The word on the street
Let me share with you two sources of economic analysis which have come my way. One from the Scottish Chambers of Commerce. The other from shoppers in Springburn.
The first is a regular members' survey. It discerned that manufacturers are becoming more optimistic and that the tourist trade had a relatively good summer.
In all, there are signs that recovery is under way, while remaining fragile.
As noted, my second source of information comes from chatting to Glaswegians who are currently being pursued by politicians in search of votes - the Glasgow North East by-election.
Firstly, two votes of thanks from me.
To the posse of young kids in Dennistoun who adopted me and kept the pavement clear while I havered to a camera. Nice one, guys.
Thanks too to the folk who took the time to voice their concerns to me about issues which they felt should be prominent in the by-election.
Folk like the mum who was persuaded to speak by her young sons - then proceeded to offer an excellent analysis of what is going right in her patch. And what is going wrong.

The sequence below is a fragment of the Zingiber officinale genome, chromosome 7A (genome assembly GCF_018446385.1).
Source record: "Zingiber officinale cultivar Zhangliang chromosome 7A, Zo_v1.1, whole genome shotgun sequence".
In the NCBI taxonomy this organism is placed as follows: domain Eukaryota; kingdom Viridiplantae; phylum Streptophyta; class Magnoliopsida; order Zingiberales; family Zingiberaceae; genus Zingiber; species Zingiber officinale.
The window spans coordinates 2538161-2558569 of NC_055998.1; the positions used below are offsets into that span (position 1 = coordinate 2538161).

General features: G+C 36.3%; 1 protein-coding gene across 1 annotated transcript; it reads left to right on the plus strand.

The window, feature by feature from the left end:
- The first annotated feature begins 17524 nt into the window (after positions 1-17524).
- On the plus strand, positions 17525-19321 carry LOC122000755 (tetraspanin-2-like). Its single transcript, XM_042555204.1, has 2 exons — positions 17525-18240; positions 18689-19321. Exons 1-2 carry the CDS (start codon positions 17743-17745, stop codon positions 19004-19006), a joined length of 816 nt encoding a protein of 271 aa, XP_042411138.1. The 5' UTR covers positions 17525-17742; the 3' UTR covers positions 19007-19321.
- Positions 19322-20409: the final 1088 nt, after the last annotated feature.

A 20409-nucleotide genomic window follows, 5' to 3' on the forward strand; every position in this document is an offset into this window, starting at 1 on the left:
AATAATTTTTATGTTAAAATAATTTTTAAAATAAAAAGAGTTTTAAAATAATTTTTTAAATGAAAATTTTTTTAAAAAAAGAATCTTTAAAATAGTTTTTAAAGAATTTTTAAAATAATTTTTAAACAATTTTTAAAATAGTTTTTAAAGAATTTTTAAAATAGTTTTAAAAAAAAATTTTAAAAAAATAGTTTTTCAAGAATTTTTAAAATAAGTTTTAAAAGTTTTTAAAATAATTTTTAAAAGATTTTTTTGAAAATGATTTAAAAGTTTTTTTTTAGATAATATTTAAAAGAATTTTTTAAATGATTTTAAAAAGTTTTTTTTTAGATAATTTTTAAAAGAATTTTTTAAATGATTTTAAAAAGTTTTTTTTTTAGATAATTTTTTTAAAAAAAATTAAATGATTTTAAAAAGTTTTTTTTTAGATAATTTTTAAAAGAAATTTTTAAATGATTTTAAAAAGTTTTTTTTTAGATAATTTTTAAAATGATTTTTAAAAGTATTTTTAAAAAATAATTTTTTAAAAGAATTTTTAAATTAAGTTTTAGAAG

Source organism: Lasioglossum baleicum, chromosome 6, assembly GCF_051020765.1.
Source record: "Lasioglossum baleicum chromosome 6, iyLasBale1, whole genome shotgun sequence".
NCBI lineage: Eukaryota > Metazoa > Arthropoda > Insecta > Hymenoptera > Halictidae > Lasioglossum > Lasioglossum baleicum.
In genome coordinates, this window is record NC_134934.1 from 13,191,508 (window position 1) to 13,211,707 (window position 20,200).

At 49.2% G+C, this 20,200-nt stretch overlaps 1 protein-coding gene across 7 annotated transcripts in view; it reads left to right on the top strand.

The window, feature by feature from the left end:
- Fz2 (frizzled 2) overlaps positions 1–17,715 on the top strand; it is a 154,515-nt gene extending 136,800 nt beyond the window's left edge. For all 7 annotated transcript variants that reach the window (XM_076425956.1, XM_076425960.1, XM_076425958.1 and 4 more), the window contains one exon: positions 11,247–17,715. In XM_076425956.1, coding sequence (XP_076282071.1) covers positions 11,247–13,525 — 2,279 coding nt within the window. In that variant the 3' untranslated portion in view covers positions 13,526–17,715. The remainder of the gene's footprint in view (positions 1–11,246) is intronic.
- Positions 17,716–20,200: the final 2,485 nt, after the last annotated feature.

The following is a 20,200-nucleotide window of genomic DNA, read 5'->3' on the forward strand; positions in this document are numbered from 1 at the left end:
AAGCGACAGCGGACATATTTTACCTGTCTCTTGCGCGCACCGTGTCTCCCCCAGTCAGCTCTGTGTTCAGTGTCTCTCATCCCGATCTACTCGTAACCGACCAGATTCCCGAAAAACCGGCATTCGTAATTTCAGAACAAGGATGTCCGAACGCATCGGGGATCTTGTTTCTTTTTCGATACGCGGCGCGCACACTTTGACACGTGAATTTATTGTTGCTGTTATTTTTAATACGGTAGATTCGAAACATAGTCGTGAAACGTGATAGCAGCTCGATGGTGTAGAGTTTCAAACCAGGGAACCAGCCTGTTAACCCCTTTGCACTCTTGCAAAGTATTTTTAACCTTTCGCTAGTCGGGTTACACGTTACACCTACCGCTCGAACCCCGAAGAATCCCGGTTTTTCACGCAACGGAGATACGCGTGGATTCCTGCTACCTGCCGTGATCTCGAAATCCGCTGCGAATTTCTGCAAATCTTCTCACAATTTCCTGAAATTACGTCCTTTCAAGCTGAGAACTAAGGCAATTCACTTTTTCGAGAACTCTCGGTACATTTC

To the other woman who paused on her way to the dentist, hope the treatment worked.
And the issues raised? Predominantly, two - or, rather, one issue, conjoined.
The economy, poverty, the lack of jobs - allied to the attendant crime and disorder.
I say "disorder" deliberately. Several folk I spoke to stressed that they weren't predominantly talking about major crime. Most were well aware of efforts to tackle crime locally.
Rather, they were talking about petty, loutish crime - vandalism, disruptive behaviour, lack of respect.
A sense, as one put it, that the area had lost its way a bit. Plus, of course, the ever present drugs.
Virtually everyone I spoke to made the link between crime and a lack of economic opportunity - although several also felt there were members of the community who didn't make enough effort to sort themselves out.
To be clear, this wasn't an unfocused, collective whinge. Very, very far from it.
These people were very well aware of efforts by politicians - Westminster, Holyrood and local authority - to improve things.
They knew about training schemes, they knew about area rehabilitation, they knew about leisure facilities, they knew about efforts to counter crime. They appreciated the public spending.
But they felt it wasn't sufficient. They felt it wasn't properly directed, offering me local examples.
They felt the core was preventing another generation from dwindling into workless malcontent.